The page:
GUESS WHO’S COURTING NASCAR HISTORY?

He would be a perfect candidate for What’s My Line? Plain spoken and unassuming, Greg Biffle isn’t even known all that well in his native Pacific Northwest. He’s a back-up center for the Trail Blazers, isn’t he? Or is he one of those Ice Trucker guys? No, no, he’s the defensive coordinator for the Seahawks.

Until now, few would blame him for feeling like the Rodney Dangerfield of NASCAR. Either the media is talking about the ever-quotable defending champion Tony Stewart, NASCAR’s favorite son Dale Earnhardt Jr. and his winless streak, or they’re ogling over Danica Patrick. He’s not even the best-known driver on his team, with the photogenic Carl Edwards getting all the camera time. Quick, go ask your buddies at work if they know he’s leading the points right now. Unless they’re as die hard as you, they have no idea it’s Greg Biffle.

Under the radar? Yeah, the Biff is subterranean. He’s as “Joe” as they get (not that this is a bad thing, mind you) at a middling 42 years old, 5-feet-9 inches in height (with average build, of course)and a good-looking wife with a certain girl-next-door quality.This could be the year that changes that as the former Truck and Busch (now Nationwide) Series champion guns for a date with history.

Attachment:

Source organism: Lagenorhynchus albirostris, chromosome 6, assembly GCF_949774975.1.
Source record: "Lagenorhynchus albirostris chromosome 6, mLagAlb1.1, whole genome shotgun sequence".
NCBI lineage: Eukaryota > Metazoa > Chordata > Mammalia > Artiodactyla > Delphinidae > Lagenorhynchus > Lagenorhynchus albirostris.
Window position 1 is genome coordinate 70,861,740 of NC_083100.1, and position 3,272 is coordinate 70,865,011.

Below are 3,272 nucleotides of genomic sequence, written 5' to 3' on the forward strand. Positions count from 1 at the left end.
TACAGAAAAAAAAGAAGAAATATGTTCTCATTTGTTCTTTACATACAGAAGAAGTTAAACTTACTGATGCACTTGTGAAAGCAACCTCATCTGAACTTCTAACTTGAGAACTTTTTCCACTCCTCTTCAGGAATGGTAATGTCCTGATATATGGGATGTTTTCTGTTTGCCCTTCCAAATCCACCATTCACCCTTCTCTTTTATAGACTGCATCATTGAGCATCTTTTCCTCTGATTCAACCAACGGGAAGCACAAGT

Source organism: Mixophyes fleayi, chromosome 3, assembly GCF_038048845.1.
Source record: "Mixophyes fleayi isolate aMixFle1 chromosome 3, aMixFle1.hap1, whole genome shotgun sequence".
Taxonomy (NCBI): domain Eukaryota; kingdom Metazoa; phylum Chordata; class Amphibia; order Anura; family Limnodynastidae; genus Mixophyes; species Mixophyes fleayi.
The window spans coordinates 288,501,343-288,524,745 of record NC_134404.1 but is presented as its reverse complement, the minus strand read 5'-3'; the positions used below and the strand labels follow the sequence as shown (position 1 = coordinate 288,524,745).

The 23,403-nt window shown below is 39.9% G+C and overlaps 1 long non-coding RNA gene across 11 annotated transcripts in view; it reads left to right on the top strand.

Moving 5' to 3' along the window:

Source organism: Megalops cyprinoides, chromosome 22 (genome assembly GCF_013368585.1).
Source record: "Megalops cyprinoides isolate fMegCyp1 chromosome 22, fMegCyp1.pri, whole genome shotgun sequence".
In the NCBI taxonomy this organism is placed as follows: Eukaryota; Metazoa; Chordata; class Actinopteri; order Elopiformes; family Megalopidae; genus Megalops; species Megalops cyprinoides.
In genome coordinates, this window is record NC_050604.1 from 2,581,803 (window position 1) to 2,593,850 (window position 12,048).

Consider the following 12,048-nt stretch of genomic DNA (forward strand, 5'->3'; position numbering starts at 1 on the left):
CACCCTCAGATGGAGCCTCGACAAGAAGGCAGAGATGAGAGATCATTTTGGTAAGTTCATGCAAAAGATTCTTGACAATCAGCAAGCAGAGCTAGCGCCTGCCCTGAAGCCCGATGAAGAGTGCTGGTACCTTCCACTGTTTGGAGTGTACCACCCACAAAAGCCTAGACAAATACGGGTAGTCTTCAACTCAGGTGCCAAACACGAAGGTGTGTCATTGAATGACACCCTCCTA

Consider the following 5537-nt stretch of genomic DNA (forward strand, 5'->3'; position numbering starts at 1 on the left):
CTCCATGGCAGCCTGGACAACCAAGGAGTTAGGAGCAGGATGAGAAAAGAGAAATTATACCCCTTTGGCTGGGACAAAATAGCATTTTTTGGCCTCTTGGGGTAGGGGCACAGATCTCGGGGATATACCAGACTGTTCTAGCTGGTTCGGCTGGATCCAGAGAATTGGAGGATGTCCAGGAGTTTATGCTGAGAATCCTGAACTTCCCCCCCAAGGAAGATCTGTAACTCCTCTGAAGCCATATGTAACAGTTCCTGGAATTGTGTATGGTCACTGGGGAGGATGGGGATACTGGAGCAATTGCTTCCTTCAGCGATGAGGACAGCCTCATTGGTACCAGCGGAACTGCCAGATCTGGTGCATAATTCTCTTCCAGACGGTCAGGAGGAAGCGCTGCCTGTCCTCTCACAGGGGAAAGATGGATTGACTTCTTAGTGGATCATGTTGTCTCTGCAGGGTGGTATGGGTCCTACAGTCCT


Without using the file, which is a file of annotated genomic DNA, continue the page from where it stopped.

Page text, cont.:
How many drivers have won a NASCAR Triple Crown? Make a circle with your thumb and index finger. That’s right, zero. Mark Martin didn’t do it, Kevin Harvick hasn’t done it, and even for all his wins, Kyle Busch hasn’t done it. No one has a title in each of NASCAR’s top three series.

What if I told you Greg Biffle has 53 wins spread over the three? Check this out: the Vancouver, Washington (that’s right, Biff isn’t Canadian either) native won a Truck title in 2000, and then followed that up in NASCAR’s lower-tiered car series in 2002. He sniffed at a Cup title in 2005, when he won six races, but got beat out by Tony Stewart, who captured his second crown that year.

After his win at Texas Saturday, Biffle proclaimed this is his year, and he plans to keep it going all the way to Homestead. He’s got the consistency that’s eluded him in the past, with five top tens in seven races, and more top fives (four) right now than he had all of last year (three). In fact, Biffle’s worst finishes are pair of perfectly respectable runs (13th) at Bristol and Martinsville. If you know anything about how he drives, then you know his anonymity has nothing to do with being timid on the track. Just ask Kevin Harvick, with whom Biffle had a famous dust-up that got Harvick in trouble. Then there was that slide job number on Jimmie Johnson Saturday for a recent example. A shrinking violet he is not.

If you think about it, a Biffle championship could be good for NASCAR. He’s really no redneck, but he’s not Hollywood either. He can talk fishing (deep sea), flying (he’s a licensed pilot) and food (he once owned a Vancouver pub and was a guest with Paula Deen once). With all the hype and tripe, it would be nice for NASCAR to have a story about the old-fashioned concept known as winning. Of course, if that happens, his days walking unabated through airports may come to an end.

Other articles by Jim McCoy include:

The Curious Case of the Burning Busches
A Minority Report On the Martinsville Madness
S-s-s-mokin’